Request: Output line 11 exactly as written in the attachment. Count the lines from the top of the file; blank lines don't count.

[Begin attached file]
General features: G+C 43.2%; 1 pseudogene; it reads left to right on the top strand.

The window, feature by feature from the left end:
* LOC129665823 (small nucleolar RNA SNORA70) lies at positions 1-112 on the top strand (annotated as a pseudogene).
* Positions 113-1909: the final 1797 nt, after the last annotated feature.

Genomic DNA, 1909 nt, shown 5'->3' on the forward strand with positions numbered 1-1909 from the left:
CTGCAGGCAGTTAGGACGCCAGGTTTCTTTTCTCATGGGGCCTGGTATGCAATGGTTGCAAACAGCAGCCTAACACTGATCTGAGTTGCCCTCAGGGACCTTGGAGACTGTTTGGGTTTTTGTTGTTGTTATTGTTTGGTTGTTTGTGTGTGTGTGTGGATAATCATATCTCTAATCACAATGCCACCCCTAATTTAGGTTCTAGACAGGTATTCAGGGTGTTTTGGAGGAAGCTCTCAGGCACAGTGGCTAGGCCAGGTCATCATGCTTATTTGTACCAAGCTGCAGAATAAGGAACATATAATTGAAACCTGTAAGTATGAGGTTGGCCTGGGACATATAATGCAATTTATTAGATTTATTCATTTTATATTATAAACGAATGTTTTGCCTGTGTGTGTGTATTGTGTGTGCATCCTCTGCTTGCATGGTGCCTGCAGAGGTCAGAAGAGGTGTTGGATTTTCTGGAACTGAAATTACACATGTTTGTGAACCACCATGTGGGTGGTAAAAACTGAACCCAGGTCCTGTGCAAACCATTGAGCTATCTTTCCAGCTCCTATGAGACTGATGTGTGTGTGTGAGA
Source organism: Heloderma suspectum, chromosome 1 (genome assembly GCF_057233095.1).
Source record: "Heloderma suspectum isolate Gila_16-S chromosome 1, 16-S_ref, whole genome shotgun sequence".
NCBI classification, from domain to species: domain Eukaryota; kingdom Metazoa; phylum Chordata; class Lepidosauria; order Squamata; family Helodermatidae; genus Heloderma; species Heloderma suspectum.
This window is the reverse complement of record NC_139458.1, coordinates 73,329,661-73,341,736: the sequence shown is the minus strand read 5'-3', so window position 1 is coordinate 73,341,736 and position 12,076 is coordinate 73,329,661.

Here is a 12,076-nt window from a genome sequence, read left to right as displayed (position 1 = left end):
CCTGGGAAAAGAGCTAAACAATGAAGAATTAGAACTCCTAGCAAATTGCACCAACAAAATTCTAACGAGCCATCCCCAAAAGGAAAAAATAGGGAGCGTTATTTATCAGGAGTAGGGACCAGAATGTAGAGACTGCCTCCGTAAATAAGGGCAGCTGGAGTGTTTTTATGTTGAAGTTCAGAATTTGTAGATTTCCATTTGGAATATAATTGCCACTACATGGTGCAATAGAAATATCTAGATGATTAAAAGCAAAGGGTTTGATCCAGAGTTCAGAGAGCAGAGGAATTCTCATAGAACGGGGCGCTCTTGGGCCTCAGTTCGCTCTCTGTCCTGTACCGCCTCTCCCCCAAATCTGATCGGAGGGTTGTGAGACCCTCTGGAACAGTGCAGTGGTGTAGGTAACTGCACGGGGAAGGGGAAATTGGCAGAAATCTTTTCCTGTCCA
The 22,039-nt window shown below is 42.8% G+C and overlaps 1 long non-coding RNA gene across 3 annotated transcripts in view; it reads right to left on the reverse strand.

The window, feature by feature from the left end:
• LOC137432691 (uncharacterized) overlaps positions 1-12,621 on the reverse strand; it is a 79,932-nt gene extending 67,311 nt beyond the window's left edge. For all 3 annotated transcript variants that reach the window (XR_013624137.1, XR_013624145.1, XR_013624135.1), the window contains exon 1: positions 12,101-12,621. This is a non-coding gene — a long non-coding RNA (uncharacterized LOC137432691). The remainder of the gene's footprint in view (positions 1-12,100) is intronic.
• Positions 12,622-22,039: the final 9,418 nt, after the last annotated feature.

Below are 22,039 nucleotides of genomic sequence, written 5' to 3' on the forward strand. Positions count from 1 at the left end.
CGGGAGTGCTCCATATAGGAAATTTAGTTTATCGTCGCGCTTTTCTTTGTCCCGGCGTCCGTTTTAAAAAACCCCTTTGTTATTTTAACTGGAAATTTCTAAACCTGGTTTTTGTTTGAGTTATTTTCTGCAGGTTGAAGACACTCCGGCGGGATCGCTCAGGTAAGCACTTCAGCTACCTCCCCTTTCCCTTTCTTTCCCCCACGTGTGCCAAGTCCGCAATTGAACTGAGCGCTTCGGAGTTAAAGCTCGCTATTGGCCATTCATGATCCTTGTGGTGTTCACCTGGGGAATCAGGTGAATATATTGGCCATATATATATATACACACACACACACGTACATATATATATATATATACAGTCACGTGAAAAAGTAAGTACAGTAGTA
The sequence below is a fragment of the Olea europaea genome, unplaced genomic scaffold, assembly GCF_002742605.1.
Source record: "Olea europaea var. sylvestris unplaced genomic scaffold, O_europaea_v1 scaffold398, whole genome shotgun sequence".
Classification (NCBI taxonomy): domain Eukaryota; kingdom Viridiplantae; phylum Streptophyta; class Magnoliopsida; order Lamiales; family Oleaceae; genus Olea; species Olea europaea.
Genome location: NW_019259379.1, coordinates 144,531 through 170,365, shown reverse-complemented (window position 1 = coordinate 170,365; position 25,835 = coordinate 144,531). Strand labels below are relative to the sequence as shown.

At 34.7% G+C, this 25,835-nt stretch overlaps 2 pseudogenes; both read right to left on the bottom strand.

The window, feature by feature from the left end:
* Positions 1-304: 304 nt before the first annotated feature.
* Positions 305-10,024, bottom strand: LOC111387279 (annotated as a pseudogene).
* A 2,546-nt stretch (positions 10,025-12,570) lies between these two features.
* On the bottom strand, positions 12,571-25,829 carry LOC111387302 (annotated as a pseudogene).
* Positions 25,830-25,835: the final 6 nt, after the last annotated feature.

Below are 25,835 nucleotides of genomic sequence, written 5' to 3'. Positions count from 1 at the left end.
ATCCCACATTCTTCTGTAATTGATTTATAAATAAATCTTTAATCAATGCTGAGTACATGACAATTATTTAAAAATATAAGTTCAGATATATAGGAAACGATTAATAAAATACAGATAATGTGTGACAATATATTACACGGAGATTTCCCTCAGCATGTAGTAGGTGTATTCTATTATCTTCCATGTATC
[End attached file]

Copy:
Here is a 12,076-nt window from a genome sequence, read left to right as displayed (position 1 = left end):